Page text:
Well, it might not be the fanciest thing in the world but it surely looks good when you try to visualize your data. You know me, I always graph whatever I do, otherwise I don’t get many ideas. I have to see what is going on, and perhaps are many people like me.
This time I’m gonna share a very simple and nice way to visualize the solution of a linear equation system with 3 unknowns and 3 equations. Continue reading →
One of the easiest and most useful tools in Matlab is polyval, a very nice function that evaluates a polynomial function given its parameters and the range to evaluate… huh? All right, all right, we wanna be clear here, right?
Suppose we are given a polynomial function, let’s say:
and we would like to represent it in Matlab like that. Well, we cannot just write it like that. Remember Matlab is a numerical computation programm, which means, that it won’t compute any symbol. So forget it if you wanna computate something writting letters. Matlabs wants only numbers. You might put names to the variables, but still, Matlab computes only with numbers.
Now, what to do? There’s where our great friend polyval comes to the rescue! Continue reading →
Yes, as the title says, the best Octave tutorial out there is the one made by Professor Andrew Ng from Stanford. He started his world-famous Coursera almost two years ago. Now is one of the most successful companies in the world, why? Because it really gives what it promises and more: makes you understand Science.
Well, well go deep on it by yourself. These videos down are one of the first videos that Profr. Ng made for the course “Machine Learning”. I took it a year ago in its original website ml-class.org and it amazed me. I understood everything and didn’t have to smash my head to do so.
One of the chapters of his class was about handling Octave, the best free substitute for Matlab. Are you eager to master these computing tools? Dive into Octave next to Professor Ng. I promise you will be also amazed by the clear and concise way he teaches. This, my dear people, is the best Octave tutorial ever:
So far, so good. It has been a year since I decided to get fully involved in this field of Computer Vision, and hasn’t been easy, but I gotta say it is full of surprises. My University has been strongly doing some research about it, and a proof of that is that the 3D Computer Vision course given in Coursera is actually done by a Professor in my university (tho in German). So, I think we’re moving quite strong.
Not sure if a late Easter egg, a passing joke or a permanent feature (would be fun), but Google gives us again the opportunity to play around with the common things on the internet.
This time comes all through Youtube. A new feature was added to the player of Youtube: the “Tape Mode”. You click it and your image will seem like an old VHS-cassette-like video. Quite nostalgic, I would say. I just discovered it watching some Ellen videos (I admit it, goddamit, that woman’s jokes are funny for me), and discovered this one with Steve Carell (better if you watch it in Youtube‘s website):
The legend says that they do it because of the 57th Anniversary of the commercial realease of the first VHS cassette. Well, quite a random number for me, but anyways. Not all videos have this feature. Apparently you just have to randomly find them too. Buuuu!!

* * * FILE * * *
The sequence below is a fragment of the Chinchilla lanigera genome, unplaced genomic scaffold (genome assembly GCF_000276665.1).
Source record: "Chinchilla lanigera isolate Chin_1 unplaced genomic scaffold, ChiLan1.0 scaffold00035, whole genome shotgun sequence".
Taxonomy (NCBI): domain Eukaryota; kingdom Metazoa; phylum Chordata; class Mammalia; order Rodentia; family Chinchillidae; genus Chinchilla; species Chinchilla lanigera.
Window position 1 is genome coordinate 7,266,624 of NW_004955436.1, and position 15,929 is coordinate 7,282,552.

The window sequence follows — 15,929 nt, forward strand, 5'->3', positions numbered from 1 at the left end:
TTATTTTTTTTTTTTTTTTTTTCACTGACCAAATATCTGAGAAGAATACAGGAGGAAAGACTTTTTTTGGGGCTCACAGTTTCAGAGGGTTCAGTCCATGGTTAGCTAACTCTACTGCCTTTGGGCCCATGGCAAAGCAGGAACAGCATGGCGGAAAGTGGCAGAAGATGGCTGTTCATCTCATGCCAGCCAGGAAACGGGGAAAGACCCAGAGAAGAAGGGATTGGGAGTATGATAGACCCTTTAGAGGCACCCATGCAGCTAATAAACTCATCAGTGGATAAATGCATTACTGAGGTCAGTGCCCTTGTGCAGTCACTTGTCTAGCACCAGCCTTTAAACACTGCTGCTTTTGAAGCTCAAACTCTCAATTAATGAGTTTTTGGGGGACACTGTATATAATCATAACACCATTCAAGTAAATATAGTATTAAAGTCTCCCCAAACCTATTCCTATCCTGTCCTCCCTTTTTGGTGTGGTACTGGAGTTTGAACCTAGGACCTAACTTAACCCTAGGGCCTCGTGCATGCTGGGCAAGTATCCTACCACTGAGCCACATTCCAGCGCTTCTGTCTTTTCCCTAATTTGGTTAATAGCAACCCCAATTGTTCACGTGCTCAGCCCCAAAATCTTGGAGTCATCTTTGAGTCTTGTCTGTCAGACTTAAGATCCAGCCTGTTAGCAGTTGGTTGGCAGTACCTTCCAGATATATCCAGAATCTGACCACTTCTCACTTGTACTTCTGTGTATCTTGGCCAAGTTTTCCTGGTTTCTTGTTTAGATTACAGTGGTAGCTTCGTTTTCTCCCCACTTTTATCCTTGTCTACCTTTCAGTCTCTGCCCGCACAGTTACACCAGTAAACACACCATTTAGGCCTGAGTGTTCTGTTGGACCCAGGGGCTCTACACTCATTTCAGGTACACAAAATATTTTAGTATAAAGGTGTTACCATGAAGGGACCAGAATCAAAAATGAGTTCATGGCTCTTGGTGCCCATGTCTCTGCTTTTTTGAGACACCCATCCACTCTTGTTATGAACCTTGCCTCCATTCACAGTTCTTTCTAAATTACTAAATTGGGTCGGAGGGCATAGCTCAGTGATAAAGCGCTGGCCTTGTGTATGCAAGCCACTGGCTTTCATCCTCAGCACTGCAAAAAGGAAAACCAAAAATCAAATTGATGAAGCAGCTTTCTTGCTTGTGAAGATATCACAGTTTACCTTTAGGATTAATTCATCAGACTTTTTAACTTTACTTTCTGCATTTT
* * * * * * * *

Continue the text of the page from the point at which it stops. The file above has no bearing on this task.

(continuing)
Oh yeah, click “Pause” and it will keep the old effect of the cassette. These hipsters are everywhere with the electronic vintage effects. First their instagram, now this. I don’t think is gonna last, but I’d activate it for fun only.
Many companies around the world are fascinated with natural selection, because there is no wider range of inspiration for technology than the nature itself. Machines, robots and software are being designed with a strong background in biological elements. It is not coincidence that terms like mouse, virus or bug are common in the thecnological field.
Festo is a german company whose main goal is to design and build actuators for the automation industry. They are one of the biggest in this field. However, the german engineering is challenging through Festo again, and the innovation lovers in the company created the Festo Bionic Lab, where they have a complete freedom to experiment with their creativity. What have they done? A field entirely made of biological immitation. Their creations may deceive your eyes at first sight, but oh boy! They have nailed it. Let’s check their main robots (my favorites), just for you to have an idea what I’m talking about…
The Airacuda was the first project, released in 2006, and the big challenge was to create a system that could really be an underwater robot, behaving and moving as a real fish. It still seems quite “robotic” with no emphasis in its out-looks, but the engineering behind such an underwater systems has been a true innovation copying the fish.
And the guys in Google seem to have lots of free time. Following the concept they created last year with an 8-bit Google Maps, this year they come with a new idea for April’s fool: an old style Treasure Hunt. I don’t know for how long it’s gonna be available but this trick looks very odd (tho funny).
When you open Google Maps for the first time you can see on the upper right options of visualization, an option that states ” Treasure”. Click it. That’s it, you can see now your map as an old middle aged map. They say you can find some hidden treasure chests, but I think it’d be very hard and time-consuming.
But what happens when you wanna have a closer look? Well, unfortunately it zooms in until a definite distance, as they didn’t rendered all buildings and streets, just the main ones. However, if you choose the “Street view”, you will have a surprise having an old telescope-like look.
Aaaaand, that’s this year’s Easter Egg from Google Maps. Maybe not so special but, quite creative and entertaining. Have a look at your city. How much stuff is in it? Did you see the most interesting things?